While there are over 100 types of arthritis, one of the things almost all types have in common is that those who are suffering can benefit from physical therapy. Because there are various types of arthritis, the methods used in physical therapy will be different, as will the potential outcomes of the physical therapy. The goals of the patients will differ too.
In this article, we will look at the most common types of arthritis, the types of physical therapy that might help, and the possible outcomes of receiving physical therapy.
The Two Most Common Types of Arthritis
Osteoarthritis and Rheumatoid arthritis are the two most common types of arthritis. While both types can initially be similar in their symptoms, their causes are dramatically different.
Osteoarthritis is caused by wear and tear on the joints of the body. It often takes years for the symptoms to build, so it gradually gets worse. Obesity has a strong correlation with this type of arthritis, particularly in the knees. The previous injury can also contribute to the onset of osteoarthritis.
Rheumatoid arthritis is an autoimmune disease. Its cause isn’t known, but it is thought to affect about 0.2% of the population. Rheumatoid arthritis has a much more sudden onset than osteoarthritis. Symptoms can get much worse over the course of weeks, and they often include swelling of the joints.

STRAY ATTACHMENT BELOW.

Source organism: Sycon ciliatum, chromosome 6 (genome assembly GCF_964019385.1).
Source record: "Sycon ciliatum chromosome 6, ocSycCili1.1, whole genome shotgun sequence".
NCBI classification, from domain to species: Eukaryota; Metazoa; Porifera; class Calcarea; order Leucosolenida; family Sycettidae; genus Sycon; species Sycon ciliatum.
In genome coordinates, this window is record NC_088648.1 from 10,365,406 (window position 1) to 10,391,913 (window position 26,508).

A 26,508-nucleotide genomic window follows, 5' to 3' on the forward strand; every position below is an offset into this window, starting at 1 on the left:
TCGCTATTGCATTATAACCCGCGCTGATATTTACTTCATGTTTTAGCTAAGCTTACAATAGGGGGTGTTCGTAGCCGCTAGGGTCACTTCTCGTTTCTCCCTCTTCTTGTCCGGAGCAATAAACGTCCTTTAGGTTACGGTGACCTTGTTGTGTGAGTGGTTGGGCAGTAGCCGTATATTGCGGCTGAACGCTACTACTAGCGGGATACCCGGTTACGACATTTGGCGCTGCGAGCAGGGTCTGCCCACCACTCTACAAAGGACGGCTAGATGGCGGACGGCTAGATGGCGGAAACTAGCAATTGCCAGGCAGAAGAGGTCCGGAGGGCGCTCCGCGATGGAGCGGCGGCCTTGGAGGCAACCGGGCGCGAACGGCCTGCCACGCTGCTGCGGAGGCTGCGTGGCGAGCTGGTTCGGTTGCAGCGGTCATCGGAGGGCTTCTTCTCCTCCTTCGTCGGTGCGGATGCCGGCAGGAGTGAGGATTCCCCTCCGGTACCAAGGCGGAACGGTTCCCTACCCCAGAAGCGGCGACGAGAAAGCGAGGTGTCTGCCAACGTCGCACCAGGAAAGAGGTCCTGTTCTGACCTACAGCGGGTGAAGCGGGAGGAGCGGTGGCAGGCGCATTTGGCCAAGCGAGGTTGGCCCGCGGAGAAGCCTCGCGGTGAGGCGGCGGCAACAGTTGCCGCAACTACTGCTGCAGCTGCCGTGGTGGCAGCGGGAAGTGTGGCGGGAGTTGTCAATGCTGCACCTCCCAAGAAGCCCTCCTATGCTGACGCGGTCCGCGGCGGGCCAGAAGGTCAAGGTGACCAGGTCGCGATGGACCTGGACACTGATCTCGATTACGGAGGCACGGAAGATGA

What Types of Physical Therapy are there?
Physical therapy can be broadly divided into two categories: passive treatments and active treatments.
Passive treatments are often helpful with severe cases of osteoarthritis and early cases of rheumatoid arthritis. They include hydrotherapy, massage, heat and cold therapy, or ultrasound. For those in too much pain to begin active therapy, these options can help get them ready to start becoming more active.
Active therapy can be used to prevent osteoarthritis from becoming worse. It can also be used once sufferers of rheumatoid arthritis are able to increase their range of motion and activity. Active therapy includes flexibility and strength training, aerobic exercise, and some forms of hydrotherapy.
Active therapy will help patients reduce pain, gain strength, and increase flexibility and range of motion. It can also help with weight loss, which can be a main contributing factor to the pain caused by arthritis.
The Outcome of Physical Therapy
When starting physical therapy, patients should clearly specify the goals they want to achieve. Clearly informing your physical therapist what your desired objectives are will assist them in creating a customized personal plan that is right for you. You might have a goal as simple as getting out of your car without feeling pain, or it might be a bigger one like running a 5 km race as you used to. Whatever it is, a physical therapist can set you on the right path for achieving your goals.
If you or a loved one are suffering from arthritis, contact Preferred Therapy Solutions and how our clinical model can assist your facility contact Jim MacManus, Director of Business Development at email@example.com. #itsallaboutthepatient.